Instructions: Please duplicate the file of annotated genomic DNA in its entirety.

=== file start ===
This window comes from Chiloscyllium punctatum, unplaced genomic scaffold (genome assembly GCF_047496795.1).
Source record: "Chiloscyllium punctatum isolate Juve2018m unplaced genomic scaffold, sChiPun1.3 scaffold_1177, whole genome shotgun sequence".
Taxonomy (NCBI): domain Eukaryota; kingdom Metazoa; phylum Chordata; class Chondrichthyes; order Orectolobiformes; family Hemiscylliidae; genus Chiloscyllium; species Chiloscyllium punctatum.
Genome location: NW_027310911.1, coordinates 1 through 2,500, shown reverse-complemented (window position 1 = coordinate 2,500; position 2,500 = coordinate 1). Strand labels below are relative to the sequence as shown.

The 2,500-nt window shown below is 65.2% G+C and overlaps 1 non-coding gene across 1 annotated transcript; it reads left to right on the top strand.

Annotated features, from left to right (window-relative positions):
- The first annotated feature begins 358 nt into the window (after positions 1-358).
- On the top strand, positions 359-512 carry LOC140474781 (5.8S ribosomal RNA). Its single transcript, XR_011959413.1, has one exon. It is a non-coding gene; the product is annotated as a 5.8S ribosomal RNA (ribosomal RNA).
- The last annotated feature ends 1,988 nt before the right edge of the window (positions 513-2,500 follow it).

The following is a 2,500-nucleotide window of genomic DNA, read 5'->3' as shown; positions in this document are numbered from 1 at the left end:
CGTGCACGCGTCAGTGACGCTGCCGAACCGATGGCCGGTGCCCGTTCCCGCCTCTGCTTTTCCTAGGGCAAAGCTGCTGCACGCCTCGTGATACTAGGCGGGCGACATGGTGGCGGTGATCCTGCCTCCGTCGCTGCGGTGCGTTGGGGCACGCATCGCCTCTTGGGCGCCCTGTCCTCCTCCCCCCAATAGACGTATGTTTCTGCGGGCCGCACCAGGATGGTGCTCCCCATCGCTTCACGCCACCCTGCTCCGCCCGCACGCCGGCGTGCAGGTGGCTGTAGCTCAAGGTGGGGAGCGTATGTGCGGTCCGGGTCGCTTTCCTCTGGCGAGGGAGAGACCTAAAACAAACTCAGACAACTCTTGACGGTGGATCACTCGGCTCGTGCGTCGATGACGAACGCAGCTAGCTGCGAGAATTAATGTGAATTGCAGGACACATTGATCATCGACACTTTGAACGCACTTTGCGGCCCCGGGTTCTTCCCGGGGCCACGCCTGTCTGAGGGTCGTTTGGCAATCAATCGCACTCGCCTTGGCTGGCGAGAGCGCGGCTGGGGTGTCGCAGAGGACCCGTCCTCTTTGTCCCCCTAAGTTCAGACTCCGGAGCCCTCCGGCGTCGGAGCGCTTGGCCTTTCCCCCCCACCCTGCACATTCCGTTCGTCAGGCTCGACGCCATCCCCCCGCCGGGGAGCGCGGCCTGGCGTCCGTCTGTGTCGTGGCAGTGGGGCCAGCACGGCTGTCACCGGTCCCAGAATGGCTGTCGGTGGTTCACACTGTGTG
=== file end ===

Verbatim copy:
This window comes from Chiloscyllium punctatum, unplaced genomic scaffold (genome assembly GCF_047496795.1).
Source record: "Chiloscyllium punctatum isolate Juve2018m unplaced genomic scaffold, sChiPun1.3 scaffold_1177, whole genome shotgun sequence".
Taxonomy (NCBI): domain Eukaryota; kingdom Metazoa; phylum Chordata; class Chondrichthyes; order Orectolobiformes; family Hemiscylliidae; genus Chiloscyllium; species Chiloscyllium punctatum.
Genome location: NW_027310911.1, coordinates 1 through 2,500, shown reverse-complemented (window position 1 = coordinate 2,500; position 2,500 = coordinate 1). Strand labels below are relative to the sequence as shown.

The 2,500-nt window shown below is 65.2% G+C and overlaps 1 non-coding gene across 1 annotated transcript; it reads left to right on the top strand.

Annotated features, from left to right (window-relative positions):
- The first annotated feature begins 358 nt into the window (after positions 1-358).
- On the top strand, positions 359-512 carry LOC140474781 (5.8S ribosomal RNA). Its single transcript, XR_011959413.1, has one exon. It is a non-coding gene; the product is annotated as a 5.8S ribosomal RNA (ribosomal RNA).
- The last annotated feature ends 1,988 nt before the right edge of the window (positions 513-2,500 follow it).

The following is a 2,500-nucleotide window of genomic DNA, read 5'->3' as shown; positions in this document are numbered from 1 at the left end:
CGTGCACGCGTCAGTGACGCTGCCGAACCGATGGCCGGTGCCCGTTCCCGCCTCTGCTTTTCCTAGGGCAAAGCTGCTGCACGCCTCGTGATACTAGGCGGGCGACATGGTGGCGGTGATCCTGCCTCCGTCGCTGCGGTGCGTTGGGGCACGCATCGCCTCTTGGGCGCCCTGTCCTCCTCCCCCCAATAGACGTATGTTTCTGCGGGCCGCACCAGGATGGTGCTCCCCATCGCTTCACGCCACCCTGCTCCGCCCGCACGCCGGCGTGCAGGTGGCTGTAGCTCAAGGTGGGGAGCGTATGTGCGGTCCGGGTCGCTTTCCTCTGGCGAGGGAGAGACCTAAAACAAACTCAGACAACTCTTGACGGTGGATCACTCGGCTCGTGCGTCGATGACGAACGCAGCTAGCTGCGAGAATTAATGTGAATTGCAGGACACATTGATCATCGACACTTTGAACGCACTTTGCGGCCCCGGGTTCTTCCCGGGGCCACGCCTGTCTGAGGGTCGTTTGGCAATCAATCGCACTCGCCTTGGCTGGCGAGAGCGCGGCTGGGGTGTCGCAGAGGACCCGTCCTCTTTGTCCCCCTAAGTTCAGACTCCGGAGCCCTCCGGCGTCGGAGCGCTTGGCCTTTCCCCCCCACCCTGCACATTCCGTTCGTCAGGCTCGACGCCATCCCCCCGCCGGGGAGCGCGGCCTGGCGTCCGTCTGTGTCGTGGCAGTGGGGCCAGCACGGCTGTCACCGGTCCCAGAATGGCTGTCGGTGGTTCACACTGTGTG